Flying high

There was a heron in the garden when I arrived at my son’s home a little before eight o’clock. It stood on the deck, almost as tall as me, and looked me in the eye. For a moment there was a feeling of wordless communication…a kind of mute yet mutual acknowledgement of presence… then, not releasing my gaze, it spread the great wings and took to the air.

The pond is fairly heron-proof. They come in occasionally and perch on the handrails that surround the water some five feet above its surface. The accessible area is just too narrow to be a comfortable landing space for anything with a wingspan so vast and there are few places to stand, even if a heron should gain ingress. The water is deep and the fish alert to danger. The only resident at risk is little bent-tail fish.

Bent-tail has caused us much concern over the past two years. Every visitor is likely to stop at the pond on the way to the front door and almost all comment that we have a dead or sick fish in there. Bent-tail’s position of choice is a shallow corner, on the surface. Whatever caused the bending of the tail had also affected his ability to remain submerged for long and he spent the winter at the surface. We didn’t expect him to survive and had several heart-wrenching days where he was upside down for most of the time.

Resilient as always, bent-tail recovered and you could see him take pleasure in the slight warming of the waters as the spring sunlight brought its comfort to the shallows. He still managed to zip around the pond and play with the other fish. My first job, every morning, has been to check on his wellbeing.

My son has felt a sense of kinship with the little orfe. Both he and the fish have overcome seemingly insurmountable problems and defied predictions. I too am fond of the valiant little creature. So my first thought was for bent-tail when the heron flew off.

There was not a fish in sight. Not one of the forty or so in the pond. They had all retreated to the depths… which suggested that the heron has somehow been able to land and give them a scare. There was no sign of bent-tail…but as all the fish were missing, no more than gilded shadows deep below the water, I was not unduly concerned.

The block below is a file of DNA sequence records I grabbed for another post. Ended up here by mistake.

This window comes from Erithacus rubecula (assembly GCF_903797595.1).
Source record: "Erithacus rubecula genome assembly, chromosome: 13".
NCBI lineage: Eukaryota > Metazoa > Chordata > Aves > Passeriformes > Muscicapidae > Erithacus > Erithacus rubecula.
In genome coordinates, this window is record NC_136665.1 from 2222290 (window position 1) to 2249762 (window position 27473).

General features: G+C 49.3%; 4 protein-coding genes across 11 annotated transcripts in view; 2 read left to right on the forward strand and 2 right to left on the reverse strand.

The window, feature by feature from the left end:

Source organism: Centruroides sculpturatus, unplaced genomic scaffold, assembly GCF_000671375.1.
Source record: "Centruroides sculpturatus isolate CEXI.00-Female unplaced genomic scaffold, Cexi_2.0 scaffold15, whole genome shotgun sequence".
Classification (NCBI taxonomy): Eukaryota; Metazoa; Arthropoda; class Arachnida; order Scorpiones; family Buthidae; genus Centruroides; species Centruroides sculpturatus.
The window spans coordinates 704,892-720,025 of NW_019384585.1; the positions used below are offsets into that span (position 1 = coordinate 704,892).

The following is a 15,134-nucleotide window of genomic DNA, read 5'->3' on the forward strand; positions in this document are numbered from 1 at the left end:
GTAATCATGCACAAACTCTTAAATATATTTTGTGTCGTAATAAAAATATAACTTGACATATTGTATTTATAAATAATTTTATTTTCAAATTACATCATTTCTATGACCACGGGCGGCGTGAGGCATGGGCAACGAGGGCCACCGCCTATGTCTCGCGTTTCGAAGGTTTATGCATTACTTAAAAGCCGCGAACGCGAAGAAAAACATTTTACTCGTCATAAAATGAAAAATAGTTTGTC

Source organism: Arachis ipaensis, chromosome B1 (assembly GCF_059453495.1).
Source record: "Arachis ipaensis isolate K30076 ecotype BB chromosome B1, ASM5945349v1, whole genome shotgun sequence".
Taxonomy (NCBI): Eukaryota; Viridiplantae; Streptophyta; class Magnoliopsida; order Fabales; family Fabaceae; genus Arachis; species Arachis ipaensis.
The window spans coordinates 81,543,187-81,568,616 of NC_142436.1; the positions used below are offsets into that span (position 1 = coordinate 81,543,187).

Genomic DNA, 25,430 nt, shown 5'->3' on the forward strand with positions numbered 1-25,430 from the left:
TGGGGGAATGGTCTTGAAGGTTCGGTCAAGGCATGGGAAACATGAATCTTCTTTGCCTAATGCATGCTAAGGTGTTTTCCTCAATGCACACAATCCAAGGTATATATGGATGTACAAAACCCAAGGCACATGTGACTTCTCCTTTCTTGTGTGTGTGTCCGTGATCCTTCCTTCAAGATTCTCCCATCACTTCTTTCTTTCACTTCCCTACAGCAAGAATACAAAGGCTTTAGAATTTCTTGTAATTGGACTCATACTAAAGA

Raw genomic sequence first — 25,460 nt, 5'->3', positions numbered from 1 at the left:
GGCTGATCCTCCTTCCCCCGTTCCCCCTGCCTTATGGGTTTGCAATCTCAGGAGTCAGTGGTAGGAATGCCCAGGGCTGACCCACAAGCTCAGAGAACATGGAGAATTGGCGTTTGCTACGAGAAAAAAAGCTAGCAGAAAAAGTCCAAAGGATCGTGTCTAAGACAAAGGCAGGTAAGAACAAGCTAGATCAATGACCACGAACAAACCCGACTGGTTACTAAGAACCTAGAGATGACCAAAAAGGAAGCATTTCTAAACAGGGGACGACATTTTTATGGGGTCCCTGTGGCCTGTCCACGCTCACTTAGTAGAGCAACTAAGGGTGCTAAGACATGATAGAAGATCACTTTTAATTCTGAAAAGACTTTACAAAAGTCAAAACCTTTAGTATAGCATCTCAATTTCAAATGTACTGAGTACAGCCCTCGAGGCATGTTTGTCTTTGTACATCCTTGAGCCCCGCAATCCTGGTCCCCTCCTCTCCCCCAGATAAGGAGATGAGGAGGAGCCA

It took a while for the fish to regain their confidence and come to the surface for breakfast. There was no sign of bent-tail, but it is a big pond with many places to hide and not all the fish were calm yet.

An hour later and all the fish are playing in the sun. Except bent-tail.

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About Sue Vincent

Sue Vincent is a Yorkshire-born writer and one of the Directors of The Silent Eye, a modern Mystery School. She has written a number of books, both alone and with Stuart France, exploring ancient myths, the mysterious landscape of Albion and the inner journey of the soul. She is owned by a small dog who also blogs. Follow her at and on Twitter @SCVincent Find her books on Goodreads and follow her on Amazon worldwide to find out about new releases and offers. Email:
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10 Responses to Flying high

  1. willowdot21 says:

    Good morning Sue, i am sorry to hear of Bent Tail’s passing, yet as with all of nature’s cycle it was not without a purpose. Everything in life has a time and a reason. The little creature has taught us all a great deal,your son and yourself have gained knowledge by his presence as have we who have read of his life.
    I have come face to face with a Heron , in my sister’s garden. They ate magnificent and prehistoric looking creatures slendid.
    So i send condolences for his loss and joy for his life and lessons. May you have a Good Day


  2. Widdershins says:

    Bon voyage, little Bent-tail.


  3. Like many water birds part of a heron’s repertoire of communication is a neck bow, sometimes repeated. I’ve seen this many times. Then i saw our local heron out in a field, on a walk. I tried it, the neck bow: it has to be a well-defined gesture. It worked, the heron bowed back.
    I was soooo pleased. As you can guess from this missive, i still am.


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